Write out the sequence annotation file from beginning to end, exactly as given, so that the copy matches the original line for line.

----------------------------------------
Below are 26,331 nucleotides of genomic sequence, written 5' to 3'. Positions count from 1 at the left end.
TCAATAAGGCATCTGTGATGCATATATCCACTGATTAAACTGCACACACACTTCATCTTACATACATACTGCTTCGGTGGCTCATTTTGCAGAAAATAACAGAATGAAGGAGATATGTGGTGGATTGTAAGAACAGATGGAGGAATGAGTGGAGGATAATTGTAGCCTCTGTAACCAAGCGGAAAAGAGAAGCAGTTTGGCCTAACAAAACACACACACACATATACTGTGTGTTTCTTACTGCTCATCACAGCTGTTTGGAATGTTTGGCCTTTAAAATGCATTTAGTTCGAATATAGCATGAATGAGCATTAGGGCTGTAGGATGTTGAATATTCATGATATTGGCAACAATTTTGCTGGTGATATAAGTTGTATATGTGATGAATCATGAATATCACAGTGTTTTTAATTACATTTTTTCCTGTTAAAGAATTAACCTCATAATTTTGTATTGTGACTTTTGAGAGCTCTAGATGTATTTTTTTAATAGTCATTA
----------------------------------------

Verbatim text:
Below are 26,331 nucleotides of genomic sequence, written 5' to 3'. Positions count from 1 at the left end.
TCAATAAGGCATCTGTGATGCATATATCCACTGATTAAACTGCACACACACTTCATCTTACATACATACTGCTTCGGTGGCTCATTTTGCAGAAAATAACAGAATGAAGGAGATATGTGGTGGATTGTAAGAACAGATGGAGGAATGAGTGGAGGATAATTGTAGCCTCTGTAACCAAGCGGAAAAGAGAAGCAGTTTGGCCTAACAAAACACACACACACATATACTGTGTGTTTCTTACTGCTCATCACAGCTGTTTGGAATGTTTGGCCTTTAAAATGCATTTAGTTCGAATATAGCATGAATGAGCATTAGGGCTGTAGGATGTTGAATATTCATGATATTGGCAACAATTTTGCTGGTGATATAAGTTGTATATGTGATGAATCATGAATATCACAGTGTTTTTAATTACATTTTTTCCTGTTAAAGAATTAACCTCATAATTTTGTATTGTGACTTTTGAGAGCTCTAGATGTATTTTTTTAATAGTCATTA